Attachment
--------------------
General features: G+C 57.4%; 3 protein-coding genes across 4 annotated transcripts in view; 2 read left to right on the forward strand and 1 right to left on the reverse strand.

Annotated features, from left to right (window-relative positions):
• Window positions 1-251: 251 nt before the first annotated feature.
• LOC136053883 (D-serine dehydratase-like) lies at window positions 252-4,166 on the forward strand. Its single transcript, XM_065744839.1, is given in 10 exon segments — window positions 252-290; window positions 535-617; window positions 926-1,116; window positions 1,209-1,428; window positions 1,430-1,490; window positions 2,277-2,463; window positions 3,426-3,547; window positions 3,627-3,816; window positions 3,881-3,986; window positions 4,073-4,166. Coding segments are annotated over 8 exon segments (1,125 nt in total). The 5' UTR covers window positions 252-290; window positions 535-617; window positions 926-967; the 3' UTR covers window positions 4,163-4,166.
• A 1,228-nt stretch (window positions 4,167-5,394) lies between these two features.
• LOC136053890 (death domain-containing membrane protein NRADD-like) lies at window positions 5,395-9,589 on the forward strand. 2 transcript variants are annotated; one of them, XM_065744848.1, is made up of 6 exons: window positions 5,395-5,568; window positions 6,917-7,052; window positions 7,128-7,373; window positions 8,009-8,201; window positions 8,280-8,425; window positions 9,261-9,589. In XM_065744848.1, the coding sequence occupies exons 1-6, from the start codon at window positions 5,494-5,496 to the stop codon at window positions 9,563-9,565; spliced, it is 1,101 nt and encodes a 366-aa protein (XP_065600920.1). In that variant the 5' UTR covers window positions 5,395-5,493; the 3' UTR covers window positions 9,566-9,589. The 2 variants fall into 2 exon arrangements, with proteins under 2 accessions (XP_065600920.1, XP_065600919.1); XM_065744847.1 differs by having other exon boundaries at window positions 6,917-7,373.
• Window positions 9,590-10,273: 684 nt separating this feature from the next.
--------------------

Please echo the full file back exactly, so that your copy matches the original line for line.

General features: G+C 57.4%; 3 protein-coding genes across 4 annotated transcripts in view; 2 read left to right on the forward strand and 1 right to left on the reverse strand.

Annotated features, from left to right (window-relative positions):
• Window positions 1-251: 251 nt before the first annotated feature.
• LOC136053883 (D-serine dehydratase-like) lies at window positions 252-4,166 on the forward strand. Its single transcript, XM_065744839.1, is given in 10 exon segments — window positions 252-290; window positions 535-617; window positions 926-1,116; window positions 1,209-1,428; window positions 1,430-1,490; window positions 2,277-2,463; window positions 3,426-3,547; window positions 3,627-3,816; window positions 3,881-3,986; window positions 4,073-4,166. Coding segments are annotated over 8 exon segments (1,125 nt in total). The 5' UTR covers window positions 252-290; window positions 535-617; window positions 926-967; the 3' UTR covers window positions 4,163-4,166.
• A 1,228-nt stretch (window positions 4,167-5,394) lies between these two features.
• LOC136053890 (death domain-containing membrane protein NRADD-like) lies at window positions 5,395-9,589 on the forward strand. 2 transcript variants are annotated; one of them, XM_065744848.1, is made up of 6 exons: window positions 5,395-5,568; window positions 6,917-7,052; window positions 7,128-7,373; window positions 8,009-8,201; window positions 8,280-8,425; window positions 9,261-9,589. In XM_065744848.1, the coding sequence occupies exons 1-6, from the start codon at window positions 5,494-5,496 to the stop codon at window positions 9,563-9,565; spliced, it is 1,101 nt and encodes a 366-aa protein (XP_065600920.1). In that variant the 5' UTR covers window positions 5,395-5,493; the 3' UTR covers window positions 9,566-9,589. The 2 variants fall into 2 exon arrangements, with proteins under 2 accessions (XP_065600920.1, XP_065600919.1); XM_065744847.1 differs by having other exon boundaries at window positions 6,917-7,373.
• Window positions 9,590-10,273: 684 nt separating this feature from the next.